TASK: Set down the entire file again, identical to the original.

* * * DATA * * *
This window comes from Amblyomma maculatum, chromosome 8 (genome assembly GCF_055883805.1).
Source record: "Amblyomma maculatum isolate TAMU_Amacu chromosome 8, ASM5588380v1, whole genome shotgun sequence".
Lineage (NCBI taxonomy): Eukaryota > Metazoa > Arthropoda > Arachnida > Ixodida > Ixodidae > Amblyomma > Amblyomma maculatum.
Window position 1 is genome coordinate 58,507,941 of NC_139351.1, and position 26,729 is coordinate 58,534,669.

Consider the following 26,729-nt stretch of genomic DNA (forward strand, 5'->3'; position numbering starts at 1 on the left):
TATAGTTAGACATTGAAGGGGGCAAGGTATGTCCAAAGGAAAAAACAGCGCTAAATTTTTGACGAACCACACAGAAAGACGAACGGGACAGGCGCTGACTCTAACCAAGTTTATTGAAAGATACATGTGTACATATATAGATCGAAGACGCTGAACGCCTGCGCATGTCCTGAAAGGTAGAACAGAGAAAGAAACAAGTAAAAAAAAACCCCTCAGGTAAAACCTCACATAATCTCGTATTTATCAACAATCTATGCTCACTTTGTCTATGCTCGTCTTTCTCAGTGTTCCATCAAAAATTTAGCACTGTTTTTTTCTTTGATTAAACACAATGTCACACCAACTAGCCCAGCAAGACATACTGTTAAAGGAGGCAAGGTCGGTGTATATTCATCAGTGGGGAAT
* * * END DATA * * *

This window comes from Amblyomma maculatum, chromosome 8 (genome assembly GCF_055883805.1).
Source record: "Amblyomma maculatum isolate TAMU_Amacu chromosome 8, ASM5588380v1, whole genome shotgun sequence".
Lineage (NCBI taxonomy): Eukaryota > Metazoa > Arthropoda > Arachnida > Ixodida > Ixodidae > Amblyomma > Amblyomma maculatum.
Window position 1 is genome coordinate 58,507,941 of NC_139351.1, and position 26,729 is coordinate 58,534,669.

Consider the following 26,729-nt stretch of genomic DNA (forward strand, 5'->3'; position numbering starts at 1 on the left):
TATAGTTAGACATTGAAGGGGGCAAGGTATGTCCAAAGGAAAAAACAGCGCTAAATTTTTGACGAACCACACAGAAAGACGAACGGGACAGGCGCTGACTCTAACCAAGTTTATTGAAAGATACATGTGTACATATATAGATCGAAGACGCTGAACGCCTGCGCATGTCCTGAAAGGTAGAACAGAGAAAGAAACAAGTAAAAAAAAACCCCTCAGGTAAAACCTCACATAATCTCGTATTTATCAACAATCTATGCTCACTTTGTCTATGCTCGTCTTTCTCAGTGTTCCATCAAAAATTTAGCACTGTTTTTTTCTTTGATTAAACACAATGTCACACCAACTAGCCCAGCAAGACATACTGTTAAAGGAGGCAAGGTCGGTGTATATTCATCAGTGGGGAAT